It seems that ideas for improving indoor air quality (IAQ) tend to float about in equal abundance to the dust particles schools try to eradicate. The dilemma comes when determining which ideas are sound, and which should be filtered out and discarded.
In a sense, released dust behaves much like an oil spill. In the ocean, an oil spill--driven by tides and currents--often disperses into and permeates the surrounding environment. Cleanup efforts often are ineffective, since the oil tends to fan out rapidly, preventing easy containment and removal.
Since released dust particles spread out rapidly into the ambient environment on currents of air, much of the damage already is done before remedial methods can have an impact. People inhale particles in the 10 micron and smaller range--the size often passing through vacuum cleaners and into the air. Equipment and building furnishings are covered with settling particulate, which later must be removed--to the extent possible--by cleaning personnel.
Plan of attack HVAC systems are largely ineffective at timely removal of released airborne dust because the volume of air processed is relatively low. By the time air is passed through the HVAC system, building occupants and furnishings already have been exposed to dust particles.
Also, though air-handling units can dilute airborne particulate by introducing varying amounts of outside air, this raises costs for heating and cooling without addressing the source of the problem.
While it probably is not necessary, or possible, to keep an educational facility's air as clean as a cleanroom's, establishing benchmarks allows the facilities manager to make and measure improvements. This process can be as scientific as counting airborne particles with an electronic device, or as simple as passing a white glove over a surface to check for settled dust, then saving the collected dust in a vial to compare with the next test.
Benchmarking also may be done empirically, by surveying cleaning workers and building occupants for their assessment of before and after dust levels on furnishings. By checking and recording dust levels consistently, you have the basis for determining how well the IAQ program is working.
Practical source-capture Source-capture, or prevention, is the best method for improving indoor air quality in stringent applications like cleanrooms and data centers. But how does it apply to less demanding facilities?
Source-capture in connection with vacuum cleaners is a vital strategy for keeping indoor air clean. This means ensuring good vacuum filtration. Without adequate filtration, vacuum cleaners often are a source of enormous airborne particulate. The finest particles suctioned from the floor and other areas are blown through cloth-bag filters into ambient air.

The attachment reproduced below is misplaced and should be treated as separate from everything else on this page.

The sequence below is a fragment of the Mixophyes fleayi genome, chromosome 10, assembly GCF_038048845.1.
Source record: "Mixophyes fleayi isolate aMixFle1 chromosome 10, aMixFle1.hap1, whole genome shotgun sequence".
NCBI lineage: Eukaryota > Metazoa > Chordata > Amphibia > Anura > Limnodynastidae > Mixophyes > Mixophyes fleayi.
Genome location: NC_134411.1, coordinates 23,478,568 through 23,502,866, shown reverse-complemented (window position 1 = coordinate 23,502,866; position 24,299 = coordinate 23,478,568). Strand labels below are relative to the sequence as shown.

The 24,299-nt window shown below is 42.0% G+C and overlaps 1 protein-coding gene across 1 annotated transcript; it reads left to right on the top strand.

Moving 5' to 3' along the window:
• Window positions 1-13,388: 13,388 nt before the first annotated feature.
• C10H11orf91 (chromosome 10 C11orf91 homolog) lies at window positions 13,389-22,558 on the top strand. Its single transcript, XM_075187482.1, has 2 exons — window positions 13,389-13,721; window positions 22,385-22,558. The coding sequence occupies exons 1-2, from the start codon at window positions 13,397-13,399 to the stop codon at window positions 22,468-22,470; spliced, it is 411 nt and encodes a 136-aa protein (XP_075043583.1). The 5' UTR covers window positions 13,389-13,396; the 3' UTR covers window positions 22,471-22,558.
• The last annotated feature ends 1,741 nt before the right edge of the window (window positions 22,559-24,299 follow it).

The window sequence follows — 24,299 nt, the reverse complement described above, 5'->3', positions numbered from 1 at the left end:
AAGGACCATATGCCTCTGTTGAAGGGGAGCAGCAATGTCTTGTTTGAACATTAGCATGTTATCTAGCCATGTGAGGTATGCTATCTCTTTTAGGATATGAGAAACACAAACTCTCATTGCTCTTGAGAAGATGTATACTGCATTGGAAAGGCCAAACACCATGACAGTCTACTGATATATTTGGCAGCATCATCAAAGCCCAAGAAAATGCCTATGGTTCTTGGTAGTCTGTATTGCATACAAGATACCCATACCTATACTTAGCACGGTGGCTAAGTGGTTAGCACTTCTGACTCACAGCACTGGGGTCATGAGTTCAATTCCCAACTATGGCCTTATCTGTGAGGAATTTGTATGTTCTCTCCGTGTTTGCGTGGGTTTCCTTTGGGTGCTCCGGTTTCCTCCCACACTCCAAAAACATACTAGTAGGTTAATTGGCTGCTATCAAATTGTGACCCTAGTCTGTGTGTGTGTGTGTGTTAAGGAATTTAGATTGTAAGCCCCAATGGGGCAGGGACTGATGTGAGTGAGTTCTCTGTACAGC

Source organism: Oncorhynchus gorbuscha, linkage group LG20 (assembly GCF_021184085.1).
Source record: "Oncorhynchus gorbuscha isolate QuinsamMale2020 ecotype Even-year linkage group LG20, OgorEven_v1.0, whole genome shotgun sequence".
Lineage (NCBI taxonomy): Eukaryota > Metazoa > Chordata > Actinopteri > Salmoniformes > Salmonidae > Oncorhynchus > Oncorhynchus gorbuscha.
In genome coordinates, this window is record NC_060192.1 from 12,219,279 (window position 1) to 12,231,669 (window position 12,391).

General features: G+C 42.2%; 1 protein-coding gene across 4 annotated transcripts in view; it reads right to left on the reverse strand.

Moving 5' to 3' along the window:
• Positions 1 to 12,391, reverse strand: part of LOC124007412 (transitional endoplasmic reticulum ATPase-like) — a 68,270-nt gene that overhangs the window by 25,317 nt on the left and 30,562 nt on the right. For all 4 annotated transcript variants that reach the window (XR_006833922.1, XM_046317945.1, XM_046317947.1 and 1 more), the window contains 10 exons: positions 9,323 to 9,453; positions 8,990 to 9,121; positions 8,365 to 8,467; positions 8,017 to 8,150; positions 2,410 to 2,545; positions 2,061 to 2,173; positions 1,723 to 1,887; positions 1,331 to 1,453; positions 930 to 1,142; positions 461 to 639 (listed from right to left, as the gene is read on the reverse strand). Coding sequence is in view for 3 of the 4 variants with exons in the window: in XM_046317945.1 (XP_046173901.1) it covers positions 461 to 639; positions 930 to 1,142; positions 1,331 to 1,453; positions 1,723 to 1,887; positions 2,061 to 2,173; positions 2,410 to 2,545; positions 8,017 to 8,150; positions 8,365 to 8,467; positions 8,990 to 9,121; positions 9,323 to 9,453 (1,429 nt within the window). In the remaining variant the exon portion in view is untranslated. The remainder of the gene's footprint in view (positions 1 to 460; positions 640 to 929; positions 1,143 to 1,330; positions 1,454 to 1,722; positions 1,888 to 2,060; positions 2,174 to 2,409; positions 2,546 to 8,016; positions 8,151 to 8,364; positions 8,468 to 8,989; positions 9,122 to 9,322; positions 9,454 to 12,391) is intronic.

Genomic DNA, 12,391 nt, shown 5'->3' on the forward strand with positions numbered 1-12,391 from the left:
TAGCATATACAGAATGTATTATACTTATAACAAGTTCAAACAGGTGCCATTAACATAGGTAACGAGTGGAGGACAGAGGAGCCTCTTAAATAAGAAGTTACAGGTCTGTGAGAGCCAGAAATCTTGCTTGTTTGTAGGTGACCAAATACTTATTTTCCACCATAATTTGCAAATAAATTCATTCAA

There are three important issues related to vacuum-cleaner filtration: *Filter efficiency. Since most respirable airborne dust falls into the 1 to 10 micron range, choose a multi-stage filter system that removes at least 96 to 99 percent of dust down to 1 micron. In contrast, older cloth-bag filters are only 30 percent efficient at removing 1 micron particles.
*Filter access. Choose a vacuum that permits simple filter maintenance. If filters are difficult to change or clean, operators will tend to allow them to clog, reducing suction and cleaning ability.
*Filter maintenance. Train operators to clean vacuum filters regularly--after every few hours of vacuuming or as needed to maintain optimum airflow and suction.
While newer high-efficiency vacuum filters are good at trapping fine dust particles at the source, efficiency comes at a price--more filter maintenance. This is because fine-mesh filters clog more rapidly, reducing airflow and suction, and require more attention to maintain peak efficiency.
Choose high-filtration vacuums with two design elements: ?Sealed body construction to prevent dust leaks. ?Easy-to-access filters that permit convenient cleaning and emptying. Punctured vacuum filters also allow dust to pass freely into the air. To prevent this, attach a magnetized strip to the floor tool, which will pick up paper clips, staples and other sharp metal objects that could otherwise enter the vacuum and penetrate vacuum filters.
Whichever systems you choose to improve indoor air quality, keep in mind that prevention rather than cure--capturing dust at its source rather than once it is airborne--is key to improved IAQ.